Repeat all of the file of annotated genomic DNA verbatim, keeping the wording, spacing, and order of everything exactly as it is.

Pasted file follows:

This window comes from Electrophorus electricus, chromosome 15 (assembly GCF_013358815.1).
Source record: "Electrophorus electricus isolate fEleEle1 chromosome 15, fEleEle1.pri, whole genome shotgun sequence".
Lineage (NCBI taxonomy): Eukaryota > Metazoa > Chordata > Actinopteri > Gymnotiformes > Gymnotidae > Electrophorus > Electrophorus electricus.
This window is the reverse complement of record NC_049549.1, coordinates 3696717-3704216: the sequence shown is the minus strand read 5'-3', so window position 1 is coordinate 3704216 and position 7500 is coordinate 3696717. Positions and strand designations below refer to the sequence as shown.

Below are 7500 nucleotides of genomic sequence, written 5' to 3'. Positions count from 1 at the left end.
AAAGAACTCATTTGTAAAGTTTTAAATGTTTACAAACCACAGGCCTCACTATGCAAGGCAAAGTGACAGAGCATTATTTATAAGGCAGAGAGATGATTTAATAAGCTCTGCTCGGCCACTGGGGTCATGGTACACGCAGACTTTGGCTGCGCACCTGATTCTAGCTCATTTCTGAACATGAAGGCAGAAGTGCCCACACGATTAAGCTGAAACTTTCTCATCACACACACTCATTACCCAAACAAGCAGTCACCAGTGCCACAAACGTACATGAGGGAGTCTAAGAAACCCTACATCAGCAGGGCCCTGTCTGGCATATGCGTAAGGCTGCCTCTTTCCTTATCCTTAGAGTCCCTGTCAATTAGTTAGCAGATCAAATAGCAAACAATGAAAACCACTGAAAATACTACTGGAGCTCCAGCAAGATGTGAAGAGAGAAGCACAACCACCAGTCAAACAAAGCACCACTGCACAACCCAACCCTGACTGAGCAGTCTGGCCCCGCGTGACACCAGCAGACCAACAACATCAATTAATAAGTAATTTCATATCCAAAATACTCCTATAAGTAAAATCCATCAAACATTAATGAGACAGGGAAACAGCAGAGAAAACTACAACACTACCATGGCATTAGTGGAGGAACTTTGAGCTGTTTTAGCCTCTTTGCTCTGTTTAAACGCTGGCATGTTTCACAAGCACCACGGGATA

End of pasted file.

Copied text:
This window comes from Electrophorus electricus, chromosome 15 (assembly GCF_013358815.1).
Source record: "Electrophorus electricus isolate fEleEle1 chromosome 15, fEleEle1.pri, whole genome shotgun sequence".
Lineage (NCBI taxonomy): Eukaryota > Metazoa > Chordata > Actinopteri > Gymnotiformes > Gymnotidae > Electrophorus > Electrophorus electricus.
This window is the reverse complement of record NC_049549.1, coordinates 3696717-3704216: the sequence shown is the minus strand read 5'-3', so window position 1 is coordinate 3704216 and position 7500 is coordinate 3696717. Positions and strand designations below refer to the sequence as shown.

Below are 7500 nucleotides of genomic sequence, written 5' to 3'. Positions count from 1 at the left end.
AAAGAACTCATTTGTAAAGTTTTAAATGTTTACAAACCACAGGCCTCACTATGCAAGGCAAAGTGACAGAGCATTATTTATAAGGCAGAGAGATGATTTAATAAGCTCTGCTCGGCCACTGGGGTCATGGTACACGCAGACTTTGGCTGCGCACCTGATTCTAGCTCATTTCTGAACATGAAGGCAGAAGTGCCCACACGATTAAGCTGAAACTTTCTCATCACACACACTCATTACCCAAACAAGCAGTCACCAGTGCCACAAACGTACATGAGGGAGTCTAAGAAACCCTACATCAGCAGGGCCCTGTCTGGCATATGCGTAAGGCTGCCTCTTTCCTTATCCTTAGAGTCCCTGTCAATTAGTTAGCAGATCAAATAGCAAACAATGAAAACCACTGAAAATACTACTGGAGCTCCAGCAAGATGTGAAGAGAGAAGCACAACCACCAGTCAAACAAAGCACCACTGCACAACCCAACCCTGACTGAGCAGTCTGGCCCCGCGTGACACCAGCAGACCAACAACATCAATTAATAAGTAATTTCATATCCAAAATACTCCTATAAGTAAAATCCATCAAACATTAATGAGACAGGGAAACAGCAGAGAAAACTACAACACTACCATGGCATTAGTGGAGGAACTTTGAGCTGTTTTAGCCTCTTTGCTCTGTTTAAACGCTGGCATGTTTCACAAGCACCACGGGATA